African snakehead Care Guide: Diet, Tank Mates, Diseases, Breeding & More

Updated: November 22, 2022

The African snakehead is a beautiful and unique freshwater fish that is native to Africa.

They are a popular fish in the aquarium trade and are sought after by many fishkeepers.

However, they are also a very invasive species and are banned in many states in the US.

If you are thinking about getting an African snakehead, please make sure that it is legal to own one where you live.

This guide will teach you everything you need to know about African snakehead care. You’ll learn about their diet, size, lifespan, and more!

Species overview

African snakeheads (scientific name: Channa marulius) are a type of freshwater fish that’s native to Africa. They’re most commonly found in the countries of Uganda, Kenya, Tanzania, and Ethiopia.

Although they can be found in a variety of different habitats, African snakeheads prefer slow-moving waters with a lot of vegetation. This could be anything from a swamp to a river with a lot of plants and trees nearby.

These fish are predators and will eat just about anything they can fit into their mouths. This includes other fish, frogs, rodents, and even birds!

African snakeheads are a popular food fish in many parts of Africa. They’re also a popular choice for the aquarium trade due to their aggressive nature and unique appearance.


African snakehead

The first thing you’ll notice about the African snakehead is their long and slender body. These fish can get quite large (up to four feet in some cases), but their body is still very thin.

The coloration of these fish can vary quite a bit depending on the specific species. Some have brown or red spots on a light background while others are a solid color all over.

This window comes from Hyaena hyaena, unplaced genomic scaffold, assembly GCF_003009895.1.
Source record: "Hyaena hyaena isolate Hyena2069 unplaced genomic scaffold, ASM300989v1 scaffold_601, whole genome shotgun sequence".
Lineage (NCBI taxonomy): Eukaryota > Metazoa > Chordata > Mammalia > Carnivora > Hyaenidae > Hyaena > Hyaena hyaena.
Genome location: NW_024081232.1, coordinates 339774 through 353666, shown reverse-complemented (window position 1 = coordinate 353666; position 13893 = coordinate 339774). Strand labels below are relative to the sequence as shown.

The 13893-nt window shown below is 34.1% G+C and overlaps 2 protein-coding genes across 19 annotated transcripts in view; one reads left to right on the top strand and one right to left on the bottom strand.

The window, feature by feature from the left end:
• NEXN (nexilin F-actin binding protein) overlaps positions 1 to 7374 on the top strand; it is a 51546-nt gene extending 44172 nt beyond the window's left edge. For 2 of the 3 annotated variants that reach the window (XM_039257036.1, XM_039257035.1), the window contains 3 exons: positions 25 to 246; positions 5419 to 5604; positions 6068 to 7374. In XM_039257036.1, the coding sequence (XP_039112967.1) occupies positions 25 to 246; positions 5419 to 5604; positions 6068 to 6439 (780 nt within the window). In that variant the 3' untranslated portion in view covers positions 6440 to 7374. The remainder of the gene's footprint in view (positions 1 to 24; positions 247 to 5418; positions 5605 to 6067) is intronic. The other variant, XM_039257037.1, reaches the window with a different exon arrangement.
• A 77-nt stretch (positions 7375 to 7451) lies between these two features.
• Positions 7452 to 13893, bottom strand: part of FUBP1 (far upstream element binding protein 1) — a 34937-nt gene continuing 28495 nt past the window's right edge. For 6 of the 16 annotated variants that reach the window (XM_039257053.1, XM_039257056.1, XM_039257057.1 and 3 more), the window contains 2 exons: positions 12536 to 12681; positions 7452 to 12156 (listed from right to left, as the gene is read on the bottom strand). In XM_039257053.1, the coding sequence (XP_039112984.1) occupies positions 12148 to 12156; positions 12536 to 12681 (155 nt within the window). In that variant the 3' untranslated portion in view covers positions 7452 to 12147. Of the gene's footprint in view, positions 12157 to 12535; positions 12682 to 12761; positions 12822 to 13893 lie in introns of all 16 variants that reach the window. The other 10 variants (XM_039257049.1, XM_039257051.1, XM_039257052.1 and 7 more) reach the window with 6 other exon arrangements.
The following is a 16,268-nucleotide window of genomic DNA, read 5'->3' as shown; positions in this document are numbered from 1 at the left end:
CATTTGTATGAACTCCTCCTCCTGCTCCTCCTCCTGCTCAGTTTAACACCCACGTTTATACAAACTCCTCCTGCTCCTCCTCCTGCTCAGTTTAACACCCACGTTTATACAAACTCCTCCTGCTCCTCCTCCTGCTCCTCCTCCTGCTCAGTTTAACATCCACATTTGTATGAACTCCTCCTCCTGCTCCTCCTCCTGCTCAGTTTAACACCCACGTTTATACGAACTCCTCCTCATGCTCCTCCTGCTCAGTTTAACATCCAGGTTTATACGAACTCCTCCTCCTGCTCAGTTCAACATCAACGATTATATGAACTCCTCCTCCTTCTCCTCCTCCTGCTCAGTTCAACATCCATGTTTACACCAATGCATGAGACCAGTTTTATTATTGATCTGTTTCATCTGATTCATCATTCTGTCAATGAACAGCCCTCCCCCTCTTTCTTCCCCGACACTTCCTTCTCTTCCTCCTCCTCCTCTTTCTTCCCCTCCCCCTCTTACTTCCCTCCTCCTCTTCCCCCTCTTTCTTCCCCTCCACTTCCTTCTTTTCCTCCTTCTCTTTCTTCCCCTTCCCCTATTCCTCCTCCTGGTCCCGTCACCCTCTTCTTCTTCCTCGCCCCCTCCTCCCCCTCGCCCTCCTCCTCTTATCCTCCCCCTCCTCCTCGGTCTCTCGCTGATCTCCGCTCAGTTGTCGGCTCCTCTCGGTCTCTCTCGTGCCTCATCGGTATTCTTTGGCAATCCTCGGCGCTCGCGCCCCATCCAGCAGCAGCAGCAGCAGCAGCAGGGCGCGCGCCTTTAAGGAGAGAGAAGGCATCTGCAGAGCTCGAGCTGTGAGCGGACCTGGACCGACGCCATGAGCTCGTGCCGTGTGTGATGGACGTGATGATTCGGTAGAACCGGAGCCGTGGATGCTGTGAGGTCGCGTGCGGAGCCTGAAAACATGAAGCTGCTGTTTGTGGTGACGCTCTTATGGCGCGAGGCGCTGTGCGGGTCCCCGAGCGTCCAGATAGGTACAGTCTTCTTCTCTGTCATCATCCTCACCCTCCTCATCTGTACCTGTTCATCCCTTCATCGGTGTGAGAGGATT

The fins on the African snakehead are all fairly large. The dorsal and anal fins are similar in size and shape. Both of these fins start towards the back of the fish and extend almost to the end of the tail.

The caudal fin is large and forked, and the pectoral fins are long and flat. The ventral fins are small and located towards the back of the fish.

One of the most distinctive features of the African snakehead is their large mouth. This mouth is filled with sharp teeth and can open quite wide.

Their eyes are located towards the top of their head and have a vertical pupil.


African snakeheads are a long-lived species with a life expectancy of 7 to 10 years in captivity. In the wild, their lifespan may be even longer.

African snakeheads are a hardy species that can withstand a wide range of environmental conditions. However, they will live longest in an aquarium that provides them with optimal water quality and temperature.


The African snakehead can reach lengths of up to 3.3 feet (1 meter), but most specimens only grow to be about 2 feet (60 centimeters) long.


Tank Size

The minimum tank size for an African snakehead is 75 gallons. If you want to keep more than one snakehead, you need to add an additional 50 gallons for each fish.

African snakeheads are large, aggressive fish that need a lot of space to roam. They’re also known to be very good jumpers, so a lid is a must.

Water Parameters

African snakeheads are a bit more difficult to care for than some of the other freshwater fish on this list. They’re not as forgiving when it comes to water parameters.

One of the most important things to remember when caring for African snakeheads is that they’re tropical fish. That means they need warm water to survive and thrive.

Ideally, you should keep the water temperature between 75 and 80 degrees Fahrenheit. If the water gets too cold, the fish will become sluggish and may eventually die.

In addition to warm water, African snakeheads need water that is slightly acidic. The pH level should be between 6.5 and 7.0.

Finally, African snakeheads need a water hardness of 5 to 15 dGH.

What To Put In Their Tank

African snakeheads are one of the most unique freshwater fish you can keep. They’re large, predatory, and have an undeniable presence in the aquarium.

Because of their size, these fish need a lot of space to swim. They’re not the type of fish that you can keep in a small tank. A general rule of thumb is to have at least a 75-gallon tank for one African snakehead. If you plan on keeping more than one, then you’ll need an even larger tank.

The inside of their tank should be pretty simple. A sandy substrate is always a good choice since it’s soft and won’t hurt their delicate bellies if they end up rubbing against it.

As for decorations, you can get creative. Just make sure that anything you put in their tank is big enough that they can’t accidentally swallow it.